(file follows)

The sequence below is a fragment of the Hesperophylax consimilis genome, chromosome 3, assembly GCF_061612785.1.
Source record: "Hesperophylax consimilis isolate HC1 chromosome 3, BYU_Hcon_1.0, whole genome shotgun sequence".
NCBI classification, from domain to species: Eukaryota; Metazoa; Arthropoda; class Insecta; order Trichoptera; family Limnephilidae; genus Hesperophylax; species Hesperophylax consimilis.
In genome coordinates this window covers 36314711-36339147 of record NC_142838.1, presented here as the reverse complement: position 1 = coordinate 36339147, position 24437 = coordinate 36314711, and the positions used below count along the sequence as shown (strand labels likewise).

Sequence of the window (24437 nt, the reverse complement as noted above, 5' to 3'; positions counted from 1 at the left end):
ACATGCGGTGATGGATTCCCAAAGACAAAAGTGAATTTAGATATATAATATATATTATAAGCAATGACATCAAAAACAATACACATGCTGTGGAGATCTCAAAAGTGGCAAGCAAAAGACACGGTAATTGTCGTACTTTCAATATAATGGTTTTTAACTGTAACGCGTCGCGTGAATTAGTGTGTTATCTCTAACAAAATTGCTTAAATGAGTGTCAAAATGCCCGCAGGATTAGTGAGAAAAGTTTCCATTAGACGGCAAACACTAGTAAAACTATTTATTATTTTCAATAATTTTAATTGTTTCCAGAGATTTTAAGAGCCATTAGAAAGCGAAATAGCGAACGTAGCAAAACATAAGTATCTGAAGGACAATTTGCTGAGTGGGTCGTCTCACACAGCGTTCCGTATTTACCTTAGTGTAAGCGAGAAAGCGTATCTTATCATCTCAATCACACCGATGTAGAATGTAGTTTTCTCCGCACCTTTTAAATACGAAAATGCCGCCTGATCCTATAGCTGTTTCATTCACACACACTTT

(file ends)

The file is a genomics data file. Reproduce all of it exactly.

The sequence below is a fragment of the Hesperophylax consimilis genome, chromosome 3, assembly GCF_061612785.1.
Source record: "Hesperophylax consimilis isolate HC1 chromosome 3, BYU_Hcon_1.0, whole genome shotgun sequence".
NCBI classification, from domain to species: Eukaryota; Metazoa; Arthropoda; class Insecta; order Trichoptera; family Limnephilidae; genus Hesperophylax; species Hesperophylax consimilis.
In genome coordinates this window covers 36314711-36339147 of record NC_142838.1, presented here as the reverse complement: position 1 = coordinate 36339147, position 24437 = coordinate 36314711, and the positions used below count along the sequence as shown (strand labels likewise).

Sequence of the window (24437 nt, the reverse complement as noted above, 5' to 3'; positions counted from 1 at the left end):
ACATGCGGTGATGGATTCCCAAAGACAAAAGTGAATTTAGATATATAATATATATTATAAGCAATGACATCAAAAACAATACACATGCTGTGGAGATCTCAAAAGTGGCAAGCAAAAGACACGGTAATTGTCGTACTTTCAATATAATGGTTTTTAACTGTAACGCGTCGCGTGAATTAGTGTGTTATCTCTAACAAAATTGCTTAAATGAGTGTCAAAATGCCCGCAGGATTAGTGAGAAAAGTTTCCATTAGACGGCAAACACTAGTAAAACTATTTATTATTTTCAATAATTTTAATTGTTTCCAGAGATTTTAAGAGCCATTAGAAAGCGAAATAGCGAACGTAGCAAAACATAAGTATCTGAAGGACAATTTGCTGAGTGGGTCGTCTCACACAGCGTTCCGTATTTACCTTAGTGTAAGCGAGAAAGCGTATCTTATCATCTCAATCACACCGATGTAGAATGTAGTTTTCTCCGCACCTTTTAAATACGAAAATGCCGCCTGATCCTATAGCTGTTTCATTCACACACACTTT